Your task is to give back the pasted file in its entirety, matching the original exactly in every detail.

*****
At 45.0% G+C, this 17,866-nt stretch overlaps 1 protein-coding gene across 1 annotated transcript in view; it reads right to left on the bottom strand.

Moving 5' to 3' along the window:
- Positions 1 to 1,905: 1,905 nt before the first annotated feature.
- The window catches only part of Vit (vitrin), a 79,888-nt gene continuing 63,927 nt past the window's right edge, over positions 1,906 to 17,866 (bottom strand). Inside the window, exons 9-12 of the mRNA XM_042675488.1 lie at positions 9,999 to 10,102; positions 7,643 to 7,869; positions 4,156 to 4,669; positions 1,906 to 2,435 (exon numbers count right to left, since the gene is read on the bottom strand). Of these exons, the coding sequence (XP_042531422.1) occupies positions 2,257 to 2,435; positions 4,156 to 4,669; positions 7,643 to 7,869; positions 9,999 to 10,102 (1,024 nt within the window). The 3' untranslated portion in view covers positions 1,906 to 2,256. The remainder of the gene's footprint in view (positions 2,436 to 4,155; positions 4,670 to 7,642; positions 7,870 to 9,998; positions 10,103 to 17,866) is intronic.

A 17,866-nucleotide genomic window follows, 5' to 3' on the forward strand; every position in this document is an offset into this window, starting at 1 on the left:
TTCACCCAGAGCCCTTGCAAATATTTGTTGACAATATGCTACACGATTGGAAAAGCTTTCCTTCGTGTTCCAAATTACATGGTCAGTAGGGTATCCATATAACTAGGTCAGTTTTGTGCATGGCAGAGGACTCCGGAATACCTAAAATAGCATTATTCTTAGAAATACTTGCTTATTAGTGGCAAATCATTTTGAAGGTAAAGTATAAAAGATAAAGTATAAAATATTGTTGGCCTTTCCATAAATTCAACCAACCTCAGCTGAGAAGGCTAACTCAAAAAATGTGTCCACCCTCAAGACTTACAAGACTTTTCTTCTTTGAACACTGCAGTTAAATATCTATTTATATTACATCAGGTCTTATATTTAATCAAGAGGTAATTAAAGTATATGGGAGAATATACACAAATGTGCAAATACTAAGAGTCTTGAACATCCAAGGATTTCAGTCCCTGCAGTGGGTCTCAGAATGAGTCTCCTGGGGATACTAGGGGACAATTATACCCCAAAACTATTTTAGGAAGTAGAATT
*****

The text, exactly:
At 45.0% G+C, this 17,866-nt stretch overlaps 1 protein-coding gene across 1 annotated transcript in view; it reads right to left on the bottom strand.

Moving 5' to 3' along the window:
- Positions 1 to 1,905: 1,905 nt before the first annotated feature.
- The window catches only part of Vit (vitrin), a 79,888-nt gene continuing 63,927 nt past the window's right edge, over positions 1,906 to 17,866 (bottom strand). Inside the window, exons 9-12 of the mRNA XM_042675488.1 lie at positions 9,999 to 10,102; positions 7,643 to 7,869; positions 4,156 to 4,669; positions 1,906 to 2,435 (exon numbers count right to left, since the gene is read on the bottom strand). Of these exons, the coding sequence (XP_042531422.1) occupies positions 2,257 to 2,435; positions 4,156 to 4,669; positions 7,643 to 7,869; positions 9,999 to 10,102 (1,024 nt within the window). The 3' untranslated portion in view covers positions 1,906 to 2,256. The remainder of the gene's footprint in view (positions 2,436 to 4,155; positions 4,670 to 7,642; positions 7,870 to 9,998; positions 10,103 to 17,866) is intronic.

A 17,866-nucleotide genomic window follows, 5' to 3' on the forward strand; every position in this document is an offset into this window, starting at 1 on the left:
TTCACCCAGAGCCCTTGCAAATATTTGTTGACAATATGCTACACGATTGGAAAAGCTTTCCTTCGTGTTCCAAATTACATGGTCAGTAGGGTATCCATATAACTAGGTCAGTTTTGTGCATGGCAGAGGACTCCGGAATACCTAAAATAGCATTATTCTTAGAAATACTTGCTTATTAGTGGCAAATCATTTTGAAGGTAAAGTATAAAAGATAAAGTATAAAATATTGTTGGCCTTTCCATAAATTCAACCAACCTCAGCTGAGAAGGCTAACTCAAAAAATGTGTCCACCCTCAAGACTTACAAGACTTTTCTTCTTTGAACACTGCAGTTAAATATCTATTTATATTACATCAGGTCTTATATTTAATCAAGAGGTAATTAAAGTATATGGGAGAATATACACAAATGTGCAAATACTAAGAGTCTTGAACATCCAAGGATTTCAGTCCCTGCAGTGGGTCTCAGAATGAGTCTCCTGGGGATACTAGGGGACAATTATACCCCAAAACTATTTTAGGAAGTAGAATT